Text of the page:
Some investigations are still exploiting JCO as a material for the synthesis of biodiesel components and lubricants that are contributed by the favorable low-temperature viscosity (below 25°C) and acidic properties, which are lower than other vegetable oils, such as linseed, castor, and soybean oil [1618]. Compared with other vegetable oils, JCO has greater potential as industrial raw material because it is a highly-available and non-edible feedstock that could even cause poisoning when consumed [19,20]. Furthermore, it can grow well on poor soil and has good resistance to drought with a long period of seed production (up to 50 years). It is less expensive than other vegetable oils such as rapeseed oil and soybean oil [19,21]. Due to its relatively high unsaturated fatty acid content and excellent oxidation stability, JCO is a suitable material for the development of non-isocyanate PU (NIPU), including adhesive, alkyd epoxy resin, surface coating, food packaging, and nanocomposites [22]. In addition, it has a high iodine value (105 gI2/100 g) as a representation of unsaturation or double bonds content [20,23] with an unsaturated fatty acid fraction of 0.78–0.79.

Concerning environmental protection and human health and safety, sustainable and efficient alternative methods for the synthesis of NIPU from bio-based natural raw materials should be developed [22]. In developing a JCO-based NIPU, some step paths can be followed. Haniffa et al. previously examined the synthesis of JCO-based NIPU utilizing two curing agents, 1,3-diamino propane and isophorone diamine. Mechanical, thermal, solvent, and chemical resistance were all improved by combining carbonated JCO-based NIPU with carbonated alkyd resin NIPU [22]. Gogoi et al. [10] epoxidized JCO with hydrogen peroxide and formic acid mixture. The utilization of ring-opening (ROP) reaction on the epoxidation of JCO for polyol formation in PU production was investigated by Błażek et al. [24,25]. We used a novel approach to the synthesis of JCO-based NIPU in this study, which has never been published to our knowledge. To make peroxyacetic acid, we employed in situ epoxidation using hydrogen peroxide and acetic acid. The epoxidized CJO (ECJO) was then treated with carbon dioxide to produce JCO (cyclic carbonate) (CJCO). Finally, CJCO was reacted with 3-Aminopropyltriethoxyxilane (APTES) and lithium chloride (LiCl) as a catalyst to create urethane JCO (UJCO). The goal of this research was to understand how catalyst loading and stirring time affected the optimum conditions of ECJO, CJCO, and UJCO.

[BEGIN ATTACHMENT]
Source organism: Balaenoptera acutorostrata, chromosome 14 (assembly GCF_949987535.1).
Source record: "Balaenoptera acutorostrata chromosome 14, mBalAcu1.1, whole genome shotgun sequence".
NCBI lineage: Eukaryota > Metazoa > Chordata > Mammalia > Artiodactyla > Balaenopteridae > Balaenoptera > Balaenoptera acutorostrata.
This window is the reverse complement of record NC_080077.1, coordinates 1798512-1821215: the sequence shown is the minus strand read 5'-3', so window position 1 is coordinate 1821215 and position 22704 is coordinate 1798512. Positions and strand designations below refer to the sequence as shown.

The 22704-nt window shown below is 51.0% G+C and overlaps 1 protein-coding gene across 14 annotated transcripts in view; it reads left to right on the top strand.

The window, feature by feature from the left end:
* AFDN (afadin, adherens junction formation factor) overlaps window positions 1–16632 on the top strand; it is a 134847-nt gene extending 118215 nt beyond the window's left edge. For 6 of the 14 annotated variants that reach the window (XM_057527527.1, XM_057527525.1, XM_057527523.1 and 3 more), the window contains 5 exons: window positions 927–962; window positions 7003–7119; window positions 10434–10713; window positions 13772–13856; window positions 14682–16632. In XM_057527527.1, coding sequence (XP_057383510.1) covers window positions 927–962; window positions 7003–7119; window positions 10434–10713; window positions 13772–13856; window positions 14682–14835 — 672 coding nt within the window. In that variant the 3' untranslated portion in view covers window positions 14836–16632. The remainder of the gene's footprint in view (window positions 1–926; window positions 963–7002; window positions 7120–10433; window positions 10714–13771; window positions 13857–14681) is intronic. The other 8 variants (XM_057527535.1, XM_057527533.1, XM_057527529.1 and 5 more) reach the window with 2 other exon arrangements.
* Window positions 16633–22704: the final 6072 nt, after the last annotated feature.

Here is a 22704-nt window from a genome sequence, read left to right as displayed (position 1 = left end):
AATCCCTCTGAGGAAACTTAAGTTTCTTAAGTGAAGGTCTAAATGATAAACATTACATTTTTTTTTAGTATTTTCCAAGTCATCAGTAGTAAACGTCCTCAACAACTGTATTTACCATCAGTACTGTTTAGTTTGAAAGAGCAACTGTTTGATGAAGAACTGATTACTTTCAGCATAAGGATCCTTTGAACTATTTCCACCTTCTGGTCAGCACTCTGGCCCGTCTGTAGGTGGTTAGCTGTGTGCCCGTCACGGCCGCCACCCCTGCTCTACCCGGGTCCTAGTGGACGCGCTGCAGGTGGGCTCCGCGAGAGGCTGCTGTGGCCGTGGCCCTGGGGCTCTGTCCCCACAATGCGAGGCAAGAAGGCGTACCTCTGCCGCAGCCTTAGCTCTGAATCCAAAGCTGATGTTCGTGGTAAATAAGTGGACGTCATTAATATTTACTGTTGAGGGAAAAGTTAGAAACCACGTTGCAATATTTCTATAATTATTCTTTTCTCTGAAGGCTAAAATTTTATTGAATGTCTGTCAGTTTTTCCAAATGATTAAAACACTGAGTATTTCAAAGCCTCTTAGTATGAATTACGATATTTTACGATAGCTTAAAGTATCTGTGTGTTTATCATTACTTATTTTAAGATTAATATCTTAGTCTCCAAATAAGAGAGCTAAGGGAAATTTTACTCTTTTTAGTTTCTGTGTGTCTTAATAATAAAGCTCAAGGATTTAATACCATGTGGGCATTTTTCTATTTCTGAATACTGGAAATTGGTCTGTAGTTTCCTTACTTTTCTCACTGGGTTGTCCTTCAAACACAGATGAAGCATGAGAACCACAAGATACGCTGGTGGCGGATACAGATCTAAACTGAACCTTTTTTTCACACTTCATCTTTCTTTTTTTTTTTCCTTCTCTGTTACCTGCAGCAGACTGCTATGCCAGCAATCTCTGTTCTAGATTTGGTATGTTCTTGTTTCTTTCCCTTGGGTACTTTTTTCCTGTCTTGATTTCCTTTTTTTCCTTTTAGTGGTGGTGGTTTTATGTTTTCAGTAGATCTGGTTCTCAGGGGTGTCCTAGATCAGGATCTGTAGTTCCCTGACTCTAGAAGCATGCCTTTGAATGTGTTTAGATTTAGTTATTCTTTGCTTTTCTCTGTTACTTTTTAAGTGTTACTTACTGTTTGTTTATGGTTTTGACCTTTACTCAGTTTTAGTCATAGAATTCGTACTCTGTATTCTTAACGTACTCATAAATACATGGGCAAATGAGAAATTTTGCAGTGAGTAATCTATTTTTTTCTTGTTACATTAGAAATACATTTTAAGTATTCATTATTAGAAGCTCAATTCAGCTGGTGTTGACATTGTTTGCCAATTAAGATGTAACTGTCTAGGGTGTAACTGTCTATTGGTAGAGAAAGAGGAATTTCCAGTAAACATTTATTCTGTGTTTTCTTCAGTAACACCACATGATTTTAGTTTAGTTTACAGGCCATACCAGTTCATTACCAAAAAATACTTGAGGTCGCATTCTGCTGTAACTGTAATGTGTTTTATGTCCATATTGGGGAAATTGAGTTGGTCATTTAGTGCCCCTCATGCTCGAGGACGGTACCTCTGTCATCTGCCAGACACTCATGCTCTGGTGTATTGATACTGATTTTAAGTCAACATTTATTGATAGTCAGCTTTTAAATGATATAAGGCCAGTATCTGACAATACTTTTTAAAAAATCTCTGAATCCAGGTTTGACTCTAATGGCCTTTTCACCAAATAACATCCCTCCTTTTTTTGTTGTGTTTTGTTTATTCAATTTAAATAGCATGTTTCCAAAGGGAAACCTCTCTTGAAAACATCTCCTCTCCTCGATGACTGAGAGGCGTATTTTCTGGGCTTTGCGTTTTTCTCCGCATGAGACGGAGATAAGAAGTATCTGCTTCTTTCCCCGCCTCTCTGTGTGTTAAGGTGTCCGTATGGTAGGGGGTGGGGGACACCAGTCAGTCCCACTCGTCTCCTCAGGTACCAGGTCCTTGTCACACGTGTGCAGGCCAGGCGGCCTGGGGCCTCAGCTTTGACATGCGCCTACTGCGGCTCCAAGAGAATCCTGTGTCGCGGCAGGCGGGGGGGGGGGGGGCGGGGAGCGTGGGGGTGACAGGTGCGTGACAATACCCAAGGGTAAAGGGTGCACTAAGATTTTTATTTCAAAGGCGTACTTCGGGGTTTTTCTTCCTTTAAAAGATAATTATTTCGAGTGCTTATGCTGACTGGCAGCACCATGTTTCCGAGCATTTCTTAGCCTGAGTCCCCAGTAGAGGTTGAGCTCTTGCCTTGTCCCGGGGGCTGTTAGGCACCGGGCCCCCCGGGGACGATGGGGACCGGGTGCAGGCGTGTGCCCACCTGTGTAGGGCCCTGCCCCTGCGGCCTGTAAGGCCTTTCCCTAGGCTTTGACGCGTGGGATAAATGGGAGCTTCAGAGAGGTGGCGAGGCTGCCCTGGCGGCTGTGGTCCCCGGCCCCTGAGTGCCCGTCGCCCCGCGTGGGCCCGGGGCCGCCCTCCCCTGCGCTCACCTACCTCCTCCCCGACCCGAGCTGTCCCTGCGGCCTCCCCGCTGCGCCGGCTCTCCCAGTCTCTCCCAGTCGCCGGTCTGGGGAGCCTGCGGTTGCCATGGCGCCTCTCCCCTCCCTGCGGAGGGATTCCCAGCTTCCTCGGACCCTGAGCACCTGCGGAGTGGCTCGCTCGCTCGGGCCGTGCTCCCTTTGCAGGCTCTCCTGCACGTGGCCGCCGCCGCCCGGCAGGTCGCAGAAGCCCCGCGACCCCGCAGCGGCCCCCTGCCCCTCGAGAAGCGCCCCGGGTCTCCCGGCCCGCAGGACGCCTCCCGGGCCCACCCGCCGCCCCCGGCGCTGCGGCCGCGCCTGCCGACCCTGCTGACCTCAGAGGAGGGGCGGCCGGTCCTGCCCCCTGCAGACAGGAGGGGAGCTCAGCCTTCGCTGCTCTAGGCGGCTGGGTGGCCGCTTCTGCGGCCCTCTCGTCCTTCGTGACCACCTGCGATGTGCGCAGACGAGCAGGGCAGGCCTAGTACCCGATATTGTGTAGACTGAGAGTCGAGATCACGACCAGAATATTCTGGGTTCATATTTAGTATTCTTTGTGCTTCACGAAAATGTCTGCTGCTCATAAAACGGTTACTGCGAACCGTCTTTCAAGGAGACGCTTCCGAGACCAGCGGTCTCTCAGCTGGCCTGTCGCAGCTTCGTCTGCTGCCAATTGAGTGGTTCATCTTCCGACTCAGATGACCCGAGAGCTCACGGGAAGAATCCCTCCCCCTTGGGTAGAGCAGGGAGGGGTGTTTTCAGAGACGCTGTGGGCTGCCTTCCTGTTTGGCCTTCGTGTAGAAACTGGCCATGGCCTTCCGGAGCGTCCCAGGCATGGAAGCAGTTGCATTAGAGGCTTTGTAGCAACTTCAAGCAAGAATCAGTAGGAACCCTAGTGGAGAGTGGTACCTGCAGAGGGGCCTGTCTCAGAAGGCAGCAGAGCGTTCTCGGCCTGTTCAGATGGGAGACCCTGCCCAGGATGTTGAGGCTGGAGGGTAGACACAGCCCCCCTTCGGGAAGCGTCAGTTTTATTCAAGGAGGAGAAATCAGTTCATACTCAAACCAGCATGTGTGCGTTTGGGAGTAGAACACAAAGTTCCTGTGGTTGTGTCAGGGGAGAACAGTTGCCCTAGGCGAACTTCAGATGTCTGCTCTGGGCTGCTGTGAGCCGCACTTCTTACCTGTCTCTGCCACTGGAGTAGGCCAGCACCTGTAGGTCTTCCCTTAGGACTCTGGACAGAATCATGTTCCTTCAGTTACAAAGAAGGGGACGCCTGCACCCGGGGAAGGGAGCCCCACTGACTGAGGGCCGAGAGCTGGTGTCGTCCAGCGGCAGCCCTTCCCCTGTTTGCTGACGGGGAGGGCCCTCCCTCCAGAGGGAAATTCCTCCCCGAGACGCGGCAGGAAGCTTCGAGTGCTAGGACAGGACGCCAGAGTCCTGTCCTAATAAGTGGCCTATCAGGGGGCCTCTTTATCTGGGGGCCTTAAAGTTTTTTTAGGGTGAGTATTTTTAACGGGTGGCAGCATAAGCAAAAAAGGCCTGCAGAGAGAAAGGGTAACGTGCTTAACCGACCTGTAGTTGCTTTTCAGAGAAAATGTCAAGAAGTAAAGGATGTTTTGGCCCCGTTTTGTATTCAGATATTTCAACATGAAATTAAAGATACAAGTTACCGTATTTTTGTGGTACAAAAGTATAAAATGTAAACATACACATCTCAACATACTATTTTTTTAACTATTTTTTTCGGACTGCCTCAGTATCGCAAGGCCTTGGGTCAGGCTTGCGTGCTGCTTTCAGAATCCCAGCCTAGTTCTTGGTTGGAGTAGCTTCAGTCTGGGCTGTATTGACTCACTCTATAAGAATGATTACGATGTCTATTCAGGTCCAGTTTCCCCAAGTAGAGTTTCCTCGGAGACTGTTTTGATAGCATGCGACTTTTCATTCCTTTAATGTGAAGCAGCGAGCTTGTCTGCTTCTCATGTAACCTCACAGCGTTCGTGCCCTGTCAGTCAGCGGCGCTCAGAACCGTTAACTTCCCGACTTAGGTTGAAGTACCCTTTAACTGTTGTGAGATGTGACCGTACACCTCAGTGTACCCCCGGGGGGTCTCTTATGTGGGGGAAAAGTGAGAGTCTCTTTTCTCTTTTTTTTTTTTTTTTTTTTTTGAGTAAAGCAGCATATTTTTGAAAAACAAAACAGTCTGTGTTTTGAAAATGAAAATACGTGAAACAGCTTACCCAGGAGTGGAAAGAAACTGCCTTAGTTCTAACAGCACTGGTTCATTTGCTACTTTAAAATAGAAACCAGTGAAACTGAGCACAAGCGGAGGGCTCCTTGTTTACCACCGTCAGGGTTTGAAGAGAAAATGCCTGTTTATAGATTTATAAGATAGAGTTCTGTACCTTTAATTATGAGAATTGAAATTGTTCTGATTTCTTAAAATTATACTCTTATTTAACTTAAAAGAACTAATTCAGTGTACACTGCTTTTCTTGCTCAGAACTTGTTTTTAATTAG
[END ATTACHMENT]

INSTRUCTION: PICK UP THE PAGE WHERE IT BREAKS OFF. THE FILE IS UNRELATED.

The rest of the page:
2  Material and Methods

2.1 Materials

Jatropha curcas oil (JCO) was purchased from Lansida. Hydrogen peroxide (Merck) and glacial acetic acid (Merck) were used to convert JCO into EJCO with sulfuric acid (Merck) as a catalyst. Carbon dioxide gases and tetrabutylammonium bromide (TBAB) (Merck) were used to convert EJCO to CJCO. Lithium chloride (Sigma-Aldrich) was obtained from Sigma-Aldrich as a catalyst. 3-Aminopropyltriethoxisylane or APTES (Sigma-Aldrich) was used to produce UJCO. Other chemicals were used directly in pro analytical grade without purification.

2.2 Synthesis of EJCO

The epoxidation of JCO into EJCO was based on the previous technique of Arbain et al. [13] and Lee et al. [12] with modification. In the three-neck round bottom flask, 50 grams of JCO was introduced, followed by 26.07 mL of glacial acetic acid and 0; 0.01; 0.04; 0.08; 1.3; 2.6; and 3.9% (w/w) sulfuric acid as a catalyst. At a temperature of 10°C and 525 rpm, 88.22 mL of hydrogen peroxide was supplied dropwise to the reactor. The reactor was then heated to 60°C for 3, 4, 5, and 6 h. 1:2:9 and 1:4:9 are the mole ratios of JCO, glacial acetic acid, and hydrogen peroxide. The sample was washed with sodium chloride solution until it was neutralized in a separating funnel. A rotary evaporator was used to extract the residual solvent. Furthermore, the functional groups of the EJCO were identified using Fourier Transform Infra-Red spectroscopy (FTIR), and the oxirane and iodine values were calculated. A detail of the characterization procedure is available in the next section.

2.3 Synthesis of CJCO

The synthesis of CJCO has used the modified method of Lee et al. [12]. Fifty grams of EJCO were placed in a 150 mL three-neck round bottom flask. Then 1, 3, 6, and 9% (w/w) TBAB were added, along with a continuous supply of carbon dioxide at a rate of 0.2% per minute. For 24 and 48 h, the reactor was mechanically agitated at 900 rpm and heated to 140°C. Then CJCO was analyzed the oxirane and hydroxyl value and characterized by FTIR.

2.4 Synthesis of UJCO

The method for conversion into UJCO from CJO was modified by Lee et al. [12]. The research design of the synthesis of UJCO is shown in Table 1. 30 grams of CJCO were mixed with 6.6% LiCl relative to grams of CJCO in a 150 mL three-neck round bottom flask. Then, in a 1:1 molar ratio with CJCO, APTES was introduced to the process. The reactor was heated to 70°C for 1, 3, and 6 h while being agitated at 1200 rpm. Finally, the hydroxyl and oxirane values were analyzed and then confirmed the functional groups on the UJCO sample by FTIR.


2.5 Functional Group Identification by FTIR